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2020 Caribbean Multihull Challenge ©Laurens Morel
2020 Caribbean Multihull Challenge ©Laurens Morel

Caribbean Multihull Challenge ~ Overall

On a gray, squally morning off the lovely French beachfront community of Grand Case, the last boats standing in what has been an extremely eventful second edition of the Caribbean Multihull Challenge set forth on the third and final day of competition.

With punchy, shifty breeze ranging from 10- to 20-knots, and intermittent showers, it was a day that rewarded diligent and efficient boat-handling. And several notable boats put the exclamation points on three days of solid performances to wrap up class victories in convincing fashion.

For the grand finales of the series, principal race officer Marc van Dongen sent the fleet on a trio of different courses. CSA Multihull 1 went on a 27.5 nautical mile race that crisscrossed the Anguilla Channel twice; CSA Multihull 2 and 3, and the Pirate Class, sailed a slightly shorter 16.5 n.m. jaunt with a single dash across the channel; and the MOCRA Multihull class for the division’s two remaining MOD 70s (Shockwave did not compete after breaking its boom on Saturday), sailed a 47-n.m. contest that did a couple of turns off Anguilla before a long leg down the south coast of St. Maarten and around Isle Fourche. Everyone finished off Simpson Bay.

2020 Caribbean Multihull Challenge - photo © Laurens Morel
2020 Caribbean Multihull Challenge – photo © Laurens Morel

In CSA Multihull 1, Finn, Brett Trevillian’s Banuls 53 tri, continued her dominating ways. With its white hulls, black sails and futuristic dome, to many observers—including this one—Finn is by far the prettiest girl at this dance. Crewed by a team of crazed Aussie cowboys, the 53-footer once again hit the starting line on time and with pace, and immediately put the pedal to the medal. Those dudes can sail.

With the breeze on and whitecaps flecking the waters, CSA Multihull 2 and 3 took the day’s second, combined start with the merged classes well spread out. George Coutu’s extremely well-sailed Leopard 50, La Novia, took the pin and was higher and faster than everyone in the early going, but Ian Martin’s crew aboard the Leopard 45, Spellbound, was the first yacht to bear off and set a kite, and was quickly in business.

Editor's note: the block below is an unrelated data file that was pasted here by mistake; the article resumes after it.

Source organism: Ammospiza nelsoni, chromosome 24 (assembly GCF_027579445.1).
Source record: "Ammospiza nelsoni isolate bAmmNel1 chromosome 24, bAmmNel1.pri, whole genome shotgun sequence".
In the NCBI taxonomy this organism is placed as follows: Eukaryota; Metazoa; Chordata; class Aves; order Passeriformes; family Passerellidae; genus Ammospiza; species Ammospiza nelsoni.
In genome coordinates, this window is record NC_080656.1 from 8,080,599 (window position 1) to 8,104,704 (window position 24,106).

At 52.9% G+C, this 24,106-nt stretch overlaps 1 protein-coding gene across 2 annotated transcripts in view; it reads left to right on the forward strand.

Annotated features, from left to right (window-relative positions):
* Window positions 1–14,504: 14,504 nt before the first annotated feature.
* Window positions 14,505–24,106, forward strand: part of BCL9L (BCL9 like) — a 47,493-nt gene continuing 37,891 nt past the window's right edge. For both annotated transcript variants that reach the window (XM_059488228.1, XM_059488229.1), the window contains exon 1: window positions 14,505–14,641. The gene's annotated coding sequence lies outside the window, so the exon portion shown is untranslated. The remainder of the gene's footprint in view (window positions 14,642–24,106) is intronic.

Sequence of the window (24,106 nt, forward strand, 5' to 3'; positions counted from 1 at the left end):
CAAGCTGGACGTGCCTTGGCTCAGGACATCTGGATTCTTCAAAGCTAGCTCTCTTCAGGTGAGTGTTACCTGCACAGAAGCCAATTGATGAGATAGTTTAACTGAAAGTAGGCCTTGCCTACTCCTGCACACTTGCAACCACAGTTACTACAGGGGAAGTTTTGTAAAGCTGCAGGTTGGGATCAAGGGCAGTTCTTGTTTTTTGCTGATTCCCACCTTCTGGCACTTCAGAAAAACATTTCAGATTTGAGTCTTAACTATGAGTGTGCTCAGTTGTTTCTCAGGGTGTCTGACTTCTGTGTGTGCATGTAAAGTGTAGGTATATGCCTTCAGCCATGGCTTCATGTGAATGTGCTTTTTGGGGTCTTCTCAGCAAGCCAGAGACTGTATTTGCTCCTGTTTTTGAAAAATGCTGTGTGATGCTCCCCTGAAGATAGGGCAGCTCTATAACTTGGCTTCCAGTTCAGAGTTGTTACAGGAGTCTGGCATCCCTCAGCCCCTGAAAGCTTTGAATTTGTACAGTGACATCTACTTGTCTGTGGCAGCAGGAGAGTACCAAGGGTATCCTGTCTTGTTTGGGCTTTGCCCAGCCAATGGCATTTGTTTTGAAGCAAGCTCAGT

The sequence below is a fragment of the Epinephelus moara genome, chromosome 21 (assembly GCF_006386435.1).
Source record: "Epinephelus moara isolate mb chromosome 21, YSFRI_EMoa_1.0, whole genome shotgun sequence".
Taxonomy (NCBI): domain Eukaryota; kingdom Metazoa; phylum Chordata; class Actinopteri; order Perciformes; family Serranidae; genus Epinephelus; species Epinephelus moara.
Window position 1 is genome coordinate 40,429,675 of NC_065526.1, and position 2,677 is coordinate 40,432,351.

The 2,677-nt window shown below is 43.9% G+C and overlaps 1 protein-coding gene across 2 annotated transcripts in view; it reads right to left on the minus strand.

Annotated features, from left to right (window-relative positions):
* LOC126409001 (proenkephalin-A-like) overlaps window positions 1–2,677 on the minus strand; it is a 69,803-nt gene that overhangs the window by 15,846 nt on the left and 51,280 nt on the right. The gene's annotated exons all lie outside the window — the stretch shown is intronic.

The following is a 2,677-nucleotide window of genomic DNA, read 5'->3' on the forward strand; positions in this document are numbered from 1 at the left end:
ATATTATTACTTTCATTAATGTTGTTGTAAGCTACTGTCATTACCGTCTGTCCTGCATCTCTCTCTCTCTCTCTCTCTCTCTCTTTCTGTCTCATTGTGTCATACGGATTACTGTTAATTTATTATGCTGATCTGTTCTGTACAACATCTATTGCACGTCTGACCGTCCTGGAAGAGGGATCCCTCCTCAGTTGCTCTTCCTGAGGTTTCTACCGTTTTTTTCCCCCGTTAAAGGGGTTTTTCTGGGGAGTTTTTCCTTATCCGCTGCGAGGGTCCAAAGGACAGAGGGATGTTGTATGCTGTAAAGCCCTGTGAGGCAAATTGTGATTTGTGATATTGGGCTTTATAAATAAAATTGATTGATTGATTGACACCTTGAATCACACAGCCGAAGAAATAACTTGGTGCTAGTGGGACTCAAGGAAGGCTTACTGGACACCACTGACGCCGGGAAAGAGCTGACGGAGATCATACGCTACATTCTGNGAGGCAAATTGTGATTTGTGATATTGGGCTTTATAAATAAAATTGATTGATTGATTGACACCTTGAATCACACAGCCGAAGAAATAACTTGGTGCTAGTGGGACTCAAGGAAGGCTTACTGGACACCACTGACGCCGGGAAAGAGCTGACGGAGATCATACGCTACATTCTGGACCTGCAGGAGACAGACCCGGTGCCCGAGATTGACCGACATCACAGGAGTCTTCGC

Ironically, for the last start, the two Outremer’s in the Pirate Class—an old one, David Slater’s vintage 45-foot Delphine, and a new one, Rüdiger Schiller’s 4X Tortuga—put on some of the best racing in the event, in the division supposedly comprised of more mellow cruisers. The two boats were only a boat length or two apart at the outset, and presented a clear and striking example of French catamaran design over the decades.

2020 Caribbean Multihull Challenge - photo © Laurens Morel
2020 Caribbean Multihull Challenge – photo © Laurens Morel

Last but hardly least was the big MOD 70s, Giovanni Soldini’s Maserati and Jason Carroll’s Argo, with the latter crew looking like bumblebees in their matching yellow and black dry suits. Interestingly, Maserati went with a single reef in the main while Argo sported a deeply double-reefed mainsail. Like an America’s Cup match race, the two boats sparred before the start, with Argo the aggressor, working to windward of Maserati and getting a solid start, with Soldini’s mates a solid 10 seconds in arrears. But with more sail area, that all changed quickly. Moments into the race, Maserati changed to a bigger headsail and blasted into the lead with authority. It was a stirring sight watching the two giants slashing across the channel, a pair of rangy water bugs, their amas looking like long tentacles kissing the tops of the seas.

Soon enough, Finn, Maserati and Argo, in that order, re-emerged from the mist at a turning buoy off Marigot on this murky, very uncharacteristic Caribbean day. Finn had changed up to a full main by this point, and continued to look special. Maserati’s lead over Argo had opened up to a good five minutes. It had been an up and down regatta for the Italians, starting on Day 1 when they hit something early in the first race and were forced to retire. But it was definitely all coming together on Day 3.

2020 Caribbean Multihull Challenge - photo © Laurens Morel
2020 Caribbean Multihull Challenge – photo © Laurens Morel

By early afternoon, the entire fleet was approaching the finish line. Fittingly, the rain had stopped and everything else was also becoming crystal clear, especially the final standings. Finn put the capper on an outstanding regatta with its fourth straight victory to win CSA Multihull 1 going away. And while Maserati won the day against Argo, with its second on Day 3 the American boat earned the overall victory in the MOCRA Multihull division. All Argo had to do on the final day was finish, which perhaps explains its conservative tactics.

Tryst won CSA Multihull 2 by virtue of its two firsts on Day 1; beset with various issues, no CSA 2 yachts competed on Days 2 or 3. With three firsts in four races, including on Day 3, La Novia was the clear victor in CSA Multihull 3. The extremely well-sailed Delphine also took three out of four contests in the Pirate Class, including the final one, proving an old cat is certainly capable of tricking the newer ones.

For more information about the Caribbean Multihull Challenge Sint Maarten visit www.smyc.com/caribbean-multihull-challenge.

2020 Caribbean Multihull Challenge - photo © Laurens Morel
2020 Caribbean Multihull Challenge – photo © Laurens Morel

by Herb McCormick

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